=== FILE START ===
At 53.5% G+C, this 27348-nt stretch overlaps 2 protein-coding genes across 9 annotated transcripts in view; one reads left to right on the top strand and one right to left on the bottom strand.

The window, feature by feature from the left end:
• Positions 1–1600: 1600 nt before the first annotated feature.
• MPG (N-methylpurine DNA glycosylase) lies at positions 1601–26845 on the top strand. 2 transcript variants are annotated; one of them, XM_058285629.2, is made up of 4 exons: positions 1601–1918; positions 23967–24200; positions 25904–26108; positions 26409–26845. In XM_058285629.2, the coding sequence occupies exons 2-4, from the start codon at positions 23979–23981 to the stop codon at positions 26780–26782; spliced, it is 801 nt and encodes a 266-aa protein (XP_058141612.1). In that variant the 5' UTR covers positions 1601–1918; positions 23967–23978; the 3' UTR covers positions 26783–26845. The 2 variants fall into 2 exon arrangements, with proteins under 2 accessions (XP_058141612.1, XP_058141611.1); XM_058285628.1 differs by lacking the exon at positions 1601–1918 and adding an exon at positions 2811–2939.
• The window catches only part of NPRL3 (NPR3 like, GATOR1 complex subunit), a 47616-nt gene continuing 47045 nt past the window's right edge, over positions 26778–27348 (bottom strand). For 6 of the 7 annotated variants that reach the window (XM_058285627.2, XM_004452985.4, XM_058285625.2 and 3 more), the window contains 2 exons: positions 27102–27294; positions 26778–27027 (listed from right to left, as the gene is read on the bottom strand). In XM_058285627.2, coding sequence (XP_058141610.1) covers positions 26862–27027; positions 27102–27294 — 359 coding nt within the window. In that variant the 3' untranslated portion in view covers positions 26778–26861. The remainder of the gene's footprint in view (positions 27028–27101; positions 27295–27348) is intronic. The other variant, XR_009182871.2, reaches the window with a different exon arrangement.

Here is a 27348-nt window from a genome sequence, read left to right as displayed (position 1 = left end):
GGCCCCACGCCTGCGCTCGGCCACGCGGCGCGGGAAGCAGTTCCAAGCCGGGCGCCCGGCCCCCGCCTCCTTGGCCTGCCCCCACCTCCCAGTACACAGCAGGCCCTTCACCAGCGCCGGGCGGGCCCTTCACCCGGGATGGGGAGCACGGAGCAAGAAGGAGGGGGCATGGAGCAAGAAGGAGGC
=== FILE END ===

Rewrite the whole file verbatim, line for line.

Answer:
At 53.5% G+C, this 27348-nt stretch overlaps 2 protein-coding genes across 9 annotated transcripts in view; one reads left to right on the top strand and one right to left on the bottom strand.

The window, feature by feature from the left end:
• Positions 1–1600: 1600 nt before the first annotated feature.
• MPG (N-methylpurine DNA glycosylase) lies at positions 1601–26845 on the top strand. 2 transcript variants are annotated; one of them, XM_058285629.2, is made up of 4 exons: positions 1601–1918; positions 23967–24200; positions 25904–26108; positions 26409–26845. In XM_058285629.2, the coding sequence occupies exons 2-4, from the start codon at positions 23979–23981 to the stop codon at positions 26780–26782; spliced, it is 801 nt and encodes a 266-aa protein (XP_058141612.1). In that variant the 5' UTR covers positions 1601–1918; positions 23967–23978; the 3' UTR covers positions 26783–26845. The 2 variants fall into 2 exon arrangements, with proteins under 2 accessions (XP_058141612.1, XP_058141611.1); XM_058285628.1 differs by lacking the exon at positions 1601–1918 and adding an exon at positions 2811–2939.
• The window catches only part of NPRL3 (NPR3 like, GATOR1 complex subunit), a 47616-nt gene continuing 47045 nt past the window's right edge, over positions 26778–27348 (bottom strand). For 6 of the 7 annotated variants that reach the window (XM_058285627.2, XM_004452985.4, XM_058285625.2 and 3 more), the window contains 2 exons: positions 27102–27294; positions 26778–27027 (listed from right to left, as the gene is read on the bottom strand). In XM_058285627.2, coding sequence (XP_058141610.1) covers positions 26862–27027; positions 27102–27294 — 359 coding nt within the window. In that variant the 3' untranslated portion in view covers positions 26778–26861. The remainder of the gene's footprint in view (positions 27028–27101; positions 27295–27348) is intronic. The other variant, XR_009182871.2, reaches the window with a different exon arrangement.

Here is a 27348-nt window from a genome sequence, read left to right as displayed (position 1 = left end):
GGCCCCACGCCTGCGCTCGGCCACGCGGCGCGGGAAGCAGTTCCAAGCCGGGCGCCCGGCCCCCGCCTCCTTGGCCTGCCCCCACCTCCCAGTACACAGCAGGCCCTTCACCAGCGCCGGGCGGGCCCTTCACCCGGGATGGGGAGCACGGAGCAAGAAGGAGGGGGCATGGAGCAAGAAGGAGGC